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Esophageal cancer, while relatively uncommon, has risen dramatically over the past several decades. Currently it is the sixth most common cause of cancer deaths worldwide and its frequency continues to grow rapidly. As its established precursor, actively diagnosing Barrett’s esophagus – often found in people who have long-term gastroesophageal reflux disease or GERD – has taken on greater importance among gastroenterologists and pathologists. And, yet, despite its historically poor prognosis, with four out of five patients dying within 5 years of diagnosis, the risk that Barrett’s will turn into cancer five in 10,000 for women and 15 in 10,000 for men.

A key clinical question is which of the 3-4 million people living with Barrett’s esophagus in the US will progress to esophageal adenocarcinoma. It is an important question given the accepted limitations and lack of uniform consensus of endoscopic definitions in Barrett’s esophagus diagnosis. In fact, it is surprising that there has not been more consideration of the impact of incorrect and/or overdiagnosis of the condition. The inability to determine that risk leaves doctors and their patients without complete information to determine the most clinically and cost-effective treatment. This may lead to unnecessary surveillance and needless worry on the part of patients and families.

In response to both the uncertainty and overdiagnosis of Barrett’s esophagus, medical experts approach this topic using a series of FAQs to focus pathologists on the presence and absence of goblet cells and clues for confirmation tubular esophagus. Knowing how likely that all endoscopists and gastroenterologists will encounter Barrett’s esophagus in their clinical practice, we believe the prudent approach in surveillance and diagnosis is for practicing pathologist to have a thorough understanding of this disease and its diagnostic pitfalls.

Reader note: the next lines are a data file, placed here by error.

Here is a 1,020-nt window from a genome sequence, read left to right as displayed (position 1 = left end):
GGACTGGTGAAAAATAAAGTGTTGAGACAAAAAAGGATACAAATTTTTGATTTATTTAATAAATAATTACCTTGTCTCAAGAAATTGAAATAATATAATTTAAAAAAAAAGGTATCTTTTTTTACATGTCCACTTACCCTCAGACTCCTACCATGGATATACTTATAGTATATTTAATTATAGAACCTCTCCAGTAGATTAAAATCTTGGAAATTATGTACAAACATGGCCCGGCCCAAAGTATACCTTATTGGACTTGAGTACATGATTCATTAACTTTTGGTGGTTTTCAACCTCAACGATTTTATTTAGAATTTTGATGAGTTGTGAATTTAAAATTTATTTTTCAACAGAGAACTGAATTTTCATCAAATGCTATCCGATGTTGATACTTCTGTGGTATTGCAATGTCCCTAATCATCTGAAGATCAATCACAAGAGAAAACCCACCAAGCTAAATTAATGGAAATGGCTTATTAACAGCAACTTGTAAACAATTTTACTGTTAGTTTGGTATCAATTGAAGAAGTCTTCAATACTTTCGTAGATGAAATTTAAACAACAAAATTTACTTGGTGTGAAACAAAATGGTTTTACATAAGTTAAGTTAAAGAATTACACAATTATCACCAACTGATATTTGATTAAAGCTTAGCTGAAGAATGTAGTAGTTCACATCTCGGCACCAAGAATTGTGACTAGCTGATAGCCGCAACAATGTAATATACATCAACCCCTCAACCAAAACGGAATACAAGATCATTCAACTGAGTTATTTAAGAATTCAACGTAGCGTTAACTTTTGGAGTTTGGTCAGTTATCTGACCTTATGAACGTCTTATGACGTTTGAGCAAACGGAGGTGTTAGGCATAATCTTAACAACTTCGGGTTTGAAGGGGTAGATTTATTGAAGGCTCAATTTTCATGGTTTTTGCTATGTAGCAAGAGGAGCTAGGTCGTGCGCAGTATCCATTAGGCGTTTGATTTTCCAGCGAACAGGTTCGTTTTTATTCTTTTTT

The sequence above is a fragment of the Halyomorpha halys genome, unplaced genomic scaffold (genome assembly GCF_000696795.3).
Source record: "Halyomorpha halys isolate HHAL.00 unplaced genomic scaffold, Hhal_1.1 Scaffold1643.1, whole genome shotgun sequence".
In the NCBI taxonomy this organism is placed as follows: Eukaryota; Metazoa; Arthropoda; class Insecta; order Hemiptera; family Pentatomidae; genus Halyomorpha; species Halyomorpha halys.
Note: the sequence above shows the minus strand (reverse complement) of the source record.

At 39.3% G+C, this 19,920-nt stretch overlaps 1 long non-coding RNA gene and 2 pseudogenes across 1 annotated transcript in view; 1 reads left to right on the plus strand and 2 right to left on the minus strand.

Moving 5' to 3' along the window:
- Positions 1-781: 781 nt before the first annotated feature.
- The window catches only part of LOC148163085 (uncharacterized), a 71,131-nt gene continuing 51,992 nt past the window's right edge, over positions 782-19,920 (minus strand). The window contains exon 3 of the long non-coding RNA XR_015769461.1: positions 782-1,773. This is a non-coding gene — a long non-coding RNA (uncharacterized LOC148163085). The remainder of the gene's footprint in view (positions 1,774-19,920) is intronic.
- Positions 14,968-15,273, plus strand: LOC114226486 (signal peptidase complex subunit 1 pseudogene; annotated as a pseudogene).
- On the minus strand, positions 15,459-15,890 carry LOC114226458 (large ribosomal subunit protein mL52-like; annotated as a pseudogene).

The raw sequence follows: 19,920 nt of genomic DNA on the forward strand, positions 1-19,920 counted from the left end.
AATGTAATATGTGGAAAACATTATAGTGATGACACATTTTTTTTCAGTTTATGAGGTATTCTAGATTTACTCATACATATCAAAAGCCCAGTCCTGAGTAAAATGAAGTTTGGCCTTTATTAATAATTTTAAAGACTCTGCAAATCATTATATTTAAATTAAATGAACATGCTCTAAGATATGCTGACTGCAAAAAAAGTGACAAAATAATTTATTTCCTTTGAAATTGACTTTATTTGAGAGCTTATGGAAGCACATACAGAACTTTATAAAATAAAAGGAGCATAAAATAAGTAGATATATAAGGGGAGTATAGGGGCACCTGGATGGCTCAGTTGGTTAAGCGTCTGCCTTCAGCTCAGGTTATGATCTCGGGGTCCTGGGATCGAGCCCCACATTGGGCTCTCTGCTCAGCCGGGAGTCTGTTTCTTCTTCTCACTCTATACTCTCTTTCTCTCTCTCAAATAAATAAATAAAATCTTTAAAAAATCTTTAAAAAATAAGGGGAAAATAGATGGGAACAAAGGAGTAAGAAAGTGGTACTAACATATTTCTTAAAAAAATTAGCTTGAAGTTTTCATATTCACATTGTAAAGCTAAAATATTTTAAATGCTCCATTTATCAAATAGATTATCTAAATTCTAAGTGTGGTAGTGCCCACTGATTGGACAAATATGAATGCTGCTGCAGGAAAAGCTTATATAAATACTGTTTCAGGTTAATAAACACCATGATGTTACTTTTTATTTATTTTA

To read more on evaluating and reporting samples of the esophagus and gastro-esophageal junction and histologic mimics, please download the paper below:

Dennis P. O'Malley MD profile image

About Dennis P. O’Malley, MD

Senior Hematopathologist

About Dennis P. O’Malley, MD

Senior Hematopathologist

Dr. O’Malley currently serves as a Hematopathologist at NeoGenomics and as an Adjunct Associated Professor at MD Anderson Cancer Center, University of Texas. Dr. O’Malley completed two Hematopathology fellowships, one at Duke University and the second at Carolinas Medical Center. Dr. O’Malley has authored numerous articles, books and book chapters. He is the author of Atlas of Splenic Pathology, as well as a co-author of the AFIP Fascicle of Neoplastic Disorders of Lymph Node and Spleen, and was the first author on the AFIP Fascicle on Non-Neoplastic Disorders of Lymph Node and Spleen. Recent publications include chapters in Dabbs’ Diagnostic Immunohistochemistry and Hsi’s Hematopathology. Dr. O’Malley teaches at a broad range of venues. In addition to teaching at medical schools, residencies (such as MD Anderson, UCLA and USC) and state pathology societies, he also teaches courses for USCAP. He has served on several national committees including the CAP Immunohistochemistry Committee, and Cancer Biomarker Reporting Panel on both Myeloid disease and Lymphoma. Dr. O’Malley’s areas of diagnostic expertise include adult and pediatric bone marrow diseases, lymphomas, cutaneous hematologic disorders, splenic pathology, immunohistochemistry, flow cytometry and molecular diagnostics. Dr. O’Malley is the chairman of the American Registry of Pathology, best known for producing the AFIP Fascicles, among other educational projects.

Visit Dr. O’Malley on Twitter: @DennisOMalleyMD

These articles reflect the views of a group of experienced practitioners in subspecialty practice, with the goal to provide practical and useful guides to a specific diagnosis or problem area.